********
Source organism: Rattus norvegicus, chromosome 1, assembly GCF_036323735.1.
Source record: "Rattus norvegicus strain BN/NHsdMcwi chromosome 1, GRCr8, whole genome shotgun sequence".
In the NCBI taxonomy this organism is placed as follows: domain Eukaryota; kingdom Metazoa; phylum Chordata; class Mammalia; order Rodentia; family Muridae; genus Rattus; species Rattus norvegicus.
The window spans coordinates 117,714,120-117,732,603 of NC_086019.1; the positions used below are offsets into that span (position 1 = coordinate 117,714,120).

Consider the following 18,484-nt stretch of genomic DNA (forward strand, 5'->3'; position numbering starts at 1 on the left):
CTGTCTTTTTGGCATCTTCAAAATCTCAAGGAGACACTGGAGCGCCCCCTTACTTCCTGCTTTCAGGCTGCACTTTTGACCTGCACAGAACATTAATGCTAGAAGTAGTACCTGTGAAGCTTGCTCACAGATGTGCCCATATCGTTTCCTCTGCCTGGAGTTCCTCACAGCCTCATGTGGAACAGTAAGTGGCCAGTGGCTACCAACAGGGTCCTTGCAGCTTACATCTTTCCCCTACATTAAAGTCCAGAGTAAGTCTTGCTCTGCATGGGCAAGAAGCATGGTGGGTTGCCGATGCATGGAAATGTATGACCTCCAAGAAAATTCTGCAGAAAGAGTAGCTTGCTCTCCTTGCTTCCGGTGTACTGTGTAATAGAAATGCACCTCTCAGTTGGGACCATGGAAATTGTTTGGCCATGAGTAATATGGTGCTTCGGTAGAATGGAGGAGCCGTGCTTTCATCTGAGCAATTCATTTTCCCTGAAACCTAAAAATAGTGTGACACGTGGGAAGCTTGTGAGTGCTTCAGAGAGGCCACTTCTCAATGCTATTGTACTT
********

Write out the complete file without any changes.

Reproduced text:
Source organism: Rattus norvegicus, chromosome 1, assembly GCF_036323735.1.
Source record: "Rattus norvegicus strain BN/NHsdMcwi chromosome 1, GRCr8, whole genome shotgun sequence".
In the NCBI taxonomy this organism is placed as follows: domain Eukaryota; kingdom Metazoa; phylum Chordata; class Mammalia; order Rodentia; family Muridae; genus Rattus; species Rattus norvegicus.
The window spans coordinates 117,714,120-117,732,603 of NC_086019.1; the positions used below are offsets into that span (position 1 = coordinate 117,714,120).

Consider the following 18,484-nt stretch of genomic DNA (forward strand, 5'->3'; position numbering starts at 1 on the left):
CTGTCTTTTTGGCATCTTCAAAATCTCAAGGAGACACTGGAGCGCCCCCTTACTTCCTGCTTTCAGGCTGCACTTTTGACCTGCACAGAACATTAATGCTAGAAGTAGTACCTGTGAAGCTTGCTCACAGATGTGCCCATATCGTTTCCTCTGCCTGGAGTTCCTCACAGCCTCATGTGGAACAGTAAGTGGCCAGTGGCTACCAACAGGGTCCTTGCAGCTTACATCTTTCCCCTACATTAAAGTCCAGAGTAAGTCTTGCTCTGCATGGGCAAGAAGCATGGTGGGTTGCCGATGCATGGAAATGTATGACCTCCAAGAAAATTCTGCAGAAAGAGTAGCTTGCTCTCCTTGCTTCCGGTGTACTGTGTAATAGAAATGCACCTCTCAGTTGGGACCATGGAAATTGTTTGGCCATGAGTAATATGGTGCTTCGGTAGAATGGAGGAGCCGTGCTTTCATCTGAGCAATTCATTTTCCCTGAAACCTAAAAATAGTGTGACACGTGGGAAGCTTGTGAGTGCTTCAGAGAGGCCACTTCTCAATGCTATTGTACTT